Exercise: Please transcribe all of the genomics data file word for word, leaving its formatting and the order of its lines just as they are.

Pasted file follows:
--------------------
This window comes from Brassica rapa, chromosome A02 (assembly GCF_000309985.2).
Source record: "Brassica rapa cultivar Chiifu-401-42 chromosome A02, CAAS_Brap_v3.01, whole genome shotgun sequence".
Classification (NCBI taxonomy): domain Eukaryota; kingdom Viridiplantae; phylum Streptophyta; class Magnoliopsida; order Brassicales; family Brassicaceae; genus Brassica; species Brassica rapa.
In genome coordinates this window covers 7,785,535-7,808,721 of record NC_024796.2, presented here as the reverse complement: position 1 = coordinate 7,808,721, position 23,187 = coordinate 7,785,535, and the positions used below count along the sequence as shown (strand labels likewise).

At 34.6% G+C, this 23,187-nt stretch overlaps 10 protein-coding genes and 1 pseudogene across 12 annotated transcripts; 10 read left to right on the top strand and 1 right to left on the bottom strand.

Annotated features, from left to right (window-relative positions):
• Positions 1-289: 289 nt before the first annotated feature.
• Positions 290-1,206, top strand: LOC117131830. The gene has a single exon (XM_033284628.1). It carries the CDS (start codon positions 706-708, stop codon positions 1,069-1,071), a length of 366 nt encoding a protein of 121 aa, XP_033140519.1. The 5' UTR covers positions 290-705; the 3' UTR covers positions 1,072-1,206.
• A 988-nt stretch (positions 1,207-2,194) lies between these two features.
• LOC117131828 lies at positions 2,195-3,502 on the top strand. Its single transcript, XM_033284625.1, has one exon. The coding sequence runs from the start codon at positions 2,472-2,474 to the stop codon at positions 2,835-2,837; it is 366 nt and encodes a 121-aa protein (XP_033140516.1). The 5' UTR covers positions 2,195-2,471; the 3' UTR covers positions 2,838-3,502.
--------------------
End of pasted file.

This window comes from Brassica rapa, chromosome A02 (assembly GCF_000309985.2).
Source record: "Brassica rapa cultivar Chiifu-401-42 chromosome A02, CAAS_Brap_v3.01, whole genome shotgun sequence".
Classification (NCBI taxonomy): domain Eukaryota; kingdom Viridiplantae; phylum Streptophyta; class Magnoliopsida; order Brassicales; family Brassicaceae; genus Brassica; species Brassica rapa.
In genome coordinates this window covers 7,785,535-7,808,721 of record NC_024796.2, presented here as the reverse complement: position 1 = coordinate 7,808,721, position 23,187 = coordinate 7,785,535, and the positions used below count along the sequence as shown (strand labels likewise).

At 34.6% G+C, this 23,187-nt stretch overlaps 10 protein-coding genes and 1 pseudogene across 12 annotated transcripts; 10 read left to right on the top strand and 1 right to left on the bottom strand.

Annotated features, from left to right (window-relative positions):
• Positions 1-289: 289 nt before the first annotated feature.
• Positions 290-1,206, top strand: LOC117131830. The gene has a single exon (XM_033284628.1). It carries the CDS (start codon positions 706-708, stop codon positions 1,069-1,071), a length of 366 nt encoding a protein of 121 aa, XP_033140519.1. The 5' UTR covers positions 290-705; the 3' UTR covers positions 1,072-1,206.
• A 988-nt stretch (positions 1,207-2,194) lies between these two features.
• LOC117131828 lies at positions 2,195-3,502 on the top strand. Its single transcript, XM_033284625.1, has one exon. The coding sequence runs from the start codon at positions 2,472-2,474 to the stop codon at positions 2,835-2,837; it is 366 nt and encodes a 121-aa protein (XP_033140516.1). The 5' UTR covers positions 2,195-2,471; the 3' UTR covers positions 2,838-3,502.